Listening to Samanth Subramanium and Romesh Gunasekera talk to Ashok Ferrey at the Jaipur Literary Festival is much like having to live in an echo chamber. Three people are making small talk about writing on a country that is described by the pert and loquacious moderator as a very violent place, where ‘a pox or a toxin runs beneath the skin of people that makes them want to fight each other’. Ugh.
Romesh Gunasekera for instance says that yes, he does talk to people when he visits this country, though not necessarily with the idea of getting a story the way Subramanium wants for his non fiction. What he does, he says is to get stories which he then proceeds to put into various fictional situations
He might have added, sotto voce of course, that much of this violence is in the imagination of writers such as himself and the other two there who would have nothing to write about if they didn’t allow their imaginations to run wild, about situations that didn’t quite exist.
What I mean by this is, yes, there was violence in Sri Lankan society, but it is an exploited narrative that is trumped up by writers and social scientists.
For instance, there is no violence in this country in the present time, and if anybody had not noticed there had not been any since 2009. That does not mean that any of these people including Gunasekera cannot stop prattling on about the ever present ‘threat’ of violence below the veneer of Sri Lankan society.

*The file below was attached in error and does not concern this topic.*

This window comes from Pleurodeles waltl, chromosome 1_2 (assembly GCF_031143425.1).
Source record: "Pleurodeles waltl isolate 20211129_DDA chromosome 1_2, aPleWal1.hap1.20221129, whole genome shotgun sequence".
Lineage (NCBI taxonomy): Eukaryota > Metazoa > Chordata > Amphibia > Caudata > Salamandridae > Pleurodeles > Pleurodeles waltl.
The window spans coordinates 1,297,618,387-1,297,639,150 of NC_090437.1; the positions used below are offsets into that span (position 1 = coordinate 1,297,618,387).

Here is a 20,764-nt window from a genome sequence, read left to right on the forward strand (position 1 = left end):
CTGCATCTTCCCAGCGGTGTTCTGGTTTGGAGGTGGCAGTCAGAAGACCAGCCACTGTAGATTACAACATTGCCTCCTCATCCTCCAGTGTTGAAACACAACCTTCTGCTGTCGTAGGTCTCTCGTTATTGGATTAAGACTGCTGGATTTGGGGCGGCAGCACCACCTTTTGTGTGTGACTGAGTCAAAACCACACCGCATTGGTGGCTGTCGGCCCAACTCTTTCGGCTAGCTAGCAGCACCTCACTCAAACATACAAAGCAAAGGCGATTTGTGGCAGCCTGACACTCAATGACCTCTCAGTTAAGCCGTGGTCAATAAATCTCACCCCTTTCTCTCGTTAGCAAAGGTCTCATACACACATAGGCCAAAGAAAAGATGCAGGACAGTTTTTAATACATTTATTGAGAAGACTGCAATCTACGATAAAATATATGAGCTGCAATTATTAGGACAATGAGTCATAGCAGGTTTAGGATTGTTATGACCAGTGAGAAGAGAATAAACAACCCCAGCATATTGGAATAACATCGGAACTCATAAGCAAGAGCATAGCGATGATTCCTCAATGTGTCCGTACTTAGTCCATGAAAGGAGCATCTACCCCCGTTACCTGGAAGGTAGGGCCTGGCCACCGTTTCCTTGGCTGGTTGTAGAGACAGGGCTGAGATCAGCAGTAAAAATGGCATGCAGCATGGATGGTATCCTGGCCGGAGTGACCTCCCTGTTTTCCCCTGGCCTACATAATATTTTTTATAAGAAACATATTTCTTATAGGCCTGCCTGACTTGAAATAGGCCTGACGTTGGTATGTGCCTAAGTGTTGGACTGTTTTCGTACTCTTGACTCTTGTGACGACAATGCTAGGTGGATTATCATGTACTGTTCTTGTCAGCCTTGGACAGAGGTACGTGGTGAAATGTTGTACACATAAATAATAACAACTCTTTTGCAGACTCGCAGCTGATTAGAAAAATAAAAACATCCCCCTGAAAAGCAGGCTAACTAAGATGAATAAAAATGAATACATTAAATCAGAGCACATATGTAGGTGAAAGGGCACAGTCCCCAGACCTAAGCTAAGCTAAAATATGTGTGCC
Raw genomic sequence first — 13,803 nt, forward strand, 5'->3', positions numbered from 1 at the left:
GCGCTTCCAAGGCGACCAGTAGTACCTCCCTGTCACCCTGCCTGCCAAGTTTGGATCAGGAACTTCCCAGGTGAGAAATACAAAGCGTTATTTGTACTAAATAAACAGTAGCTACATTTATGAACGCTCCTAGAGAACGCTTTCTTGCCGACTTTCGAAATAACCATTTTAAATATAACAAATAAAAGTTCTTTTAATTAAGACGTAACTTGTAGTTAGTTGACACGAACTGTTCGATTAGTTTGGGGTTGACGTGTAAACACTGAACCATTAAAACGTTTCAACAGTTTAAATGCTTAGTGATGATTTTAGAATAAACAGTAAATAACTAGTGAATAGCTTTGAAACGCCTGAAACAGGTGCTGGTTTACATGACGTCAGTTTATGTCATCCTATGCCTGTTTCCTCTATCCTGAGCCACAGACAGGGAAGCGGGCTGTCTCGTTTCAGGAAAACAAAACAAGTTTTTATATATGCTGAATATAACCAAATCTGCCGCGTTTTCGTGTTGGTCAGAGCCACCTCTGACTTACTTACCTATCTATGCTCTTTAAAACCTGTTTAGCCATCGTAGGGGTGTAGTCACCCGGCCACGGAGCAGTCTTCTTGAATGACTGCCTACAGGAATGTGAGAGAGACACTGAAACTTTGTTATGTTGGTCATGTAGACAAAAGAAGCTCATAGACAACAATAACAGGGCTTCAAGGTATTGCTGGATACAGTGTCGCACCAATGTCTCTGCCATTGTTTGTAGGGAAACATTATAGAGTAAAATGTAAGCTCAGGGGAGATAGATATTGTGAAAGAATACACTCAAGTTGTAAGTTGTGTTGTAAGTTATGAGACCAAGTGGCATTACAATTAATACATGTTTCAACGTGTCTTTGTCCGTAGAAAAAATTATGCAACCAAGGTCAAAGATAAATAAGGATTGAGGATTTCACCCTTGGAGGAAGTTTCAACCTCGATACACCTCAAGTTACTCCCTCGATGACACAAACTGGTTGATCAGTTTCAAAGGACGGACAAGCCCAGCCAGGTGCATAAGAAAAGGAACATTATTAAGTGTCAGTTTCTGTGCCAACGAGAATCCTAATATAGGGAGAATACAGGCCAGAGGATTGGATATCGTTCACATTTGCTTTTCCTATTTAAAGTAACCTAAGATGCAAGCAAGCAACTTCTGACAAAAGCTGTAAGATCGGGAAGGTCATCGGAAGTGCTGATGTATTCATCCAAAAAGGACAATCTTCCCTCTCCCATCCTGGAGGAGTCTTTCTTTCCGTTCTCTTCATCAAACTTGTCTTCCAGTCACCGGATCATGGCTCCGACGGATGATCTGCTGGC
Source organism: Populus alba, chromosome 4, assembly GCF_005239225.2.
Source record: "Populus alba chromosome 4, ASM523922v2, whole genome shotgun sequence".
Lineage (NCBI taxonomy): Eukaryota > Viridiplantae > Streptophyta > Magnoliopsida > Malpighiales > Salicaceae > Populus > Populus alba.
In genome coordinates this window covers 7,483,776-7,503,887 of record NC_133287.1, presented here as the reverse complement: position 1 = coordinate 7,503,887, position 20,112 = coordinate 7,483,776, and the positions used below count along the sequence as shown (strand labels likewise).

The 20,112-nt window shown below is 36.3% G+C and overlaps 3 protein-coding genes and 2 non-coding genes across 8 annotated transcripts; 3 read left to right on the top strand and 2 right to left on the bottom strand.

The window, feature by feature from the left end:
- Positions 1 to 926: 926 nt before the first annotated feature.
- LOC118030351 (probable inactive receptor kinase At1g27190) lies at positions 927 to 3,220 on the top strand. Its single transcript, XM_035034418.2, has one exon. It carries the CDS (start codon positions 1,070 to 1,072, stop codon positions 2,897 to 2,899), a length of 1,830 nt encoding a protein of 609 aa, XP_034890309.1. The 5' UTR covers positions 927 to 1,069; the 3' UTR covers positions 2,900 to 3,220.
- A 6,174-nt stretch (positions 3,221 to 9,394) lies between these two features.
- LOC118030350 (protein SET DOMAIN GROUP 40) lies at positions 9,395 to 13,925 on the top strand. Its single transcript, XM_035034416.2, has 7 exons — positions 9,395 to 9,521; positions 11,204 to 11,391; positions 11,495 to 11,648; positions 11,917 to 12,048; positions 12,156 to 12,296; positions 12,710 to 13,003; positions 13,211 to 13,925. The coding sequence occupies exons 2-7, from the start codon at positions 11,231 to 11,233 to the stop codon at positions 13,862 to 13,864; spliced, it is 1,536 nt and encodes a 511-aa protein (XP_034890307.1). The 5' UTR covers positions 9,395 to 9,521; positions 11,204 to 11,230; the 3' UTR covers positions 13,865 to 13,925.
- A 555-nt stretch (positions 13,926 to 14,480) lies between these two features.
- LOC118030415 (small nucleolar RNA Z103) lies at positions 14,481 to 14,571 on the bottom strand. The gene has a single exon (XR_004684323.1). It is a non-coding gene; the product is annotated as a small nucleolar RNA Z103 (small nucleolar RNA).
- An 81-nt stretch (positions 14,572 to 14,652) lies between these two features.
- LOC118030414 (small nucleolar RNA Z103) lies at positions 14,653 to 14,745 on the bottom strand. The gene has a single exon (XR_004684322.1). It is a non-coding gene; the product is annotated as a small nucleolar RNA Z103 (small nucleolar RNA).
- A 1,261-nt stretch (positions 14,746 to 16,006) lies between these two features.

It is a pox that is visible when layers and layers of Dove nourished skin is peeled apart, says the self described journalist from Chennai, neglecting to mention that this ‘pox’ is visible mostly for those who want to imagine it in their minds’ eye, as else, they would not have any books to write…
Gunasekera in his own inimitable, shall we say almost asinine way, tries to make what is mostly small talk in a jocular manner, speculating that it might be ex President Rajapaksa who would get into his taxi driver Vasantha’s jalopy the next time, as he does not ‘have a limousine any more.’
That would be a fate worse than death, to be in the same taxi with any whiff of Gunasekera in it, through his imaginary subject or otherwise, and I wager that Rajapaksa has not sinned all that much to deserve that.
This writer began this column some weeks ago with a description of how it was exactly to experience reading a piece of malicious untruth-telling bile, passing off as a work of fiction.
At the Jaipur Literary Festival, Gunasekera passes on more information about how exactly he comes up with such work that is so shallow that it can only sell by maligning one community and a country’s army, because that is the only way to grab attention in Britain, where he hails from.
Says he that the worst thing for a writer is to think long and hard.Evidently he does not do so at all, to which the only proper retort would be that it shows. He says that procrastination is ‘the result of thinking long and hard before writing’, which is another way of saying that if you want to write boiler plate fiction there is no point in trying to finesse things, because it is better to be as cynical as possible to grab the attention of people.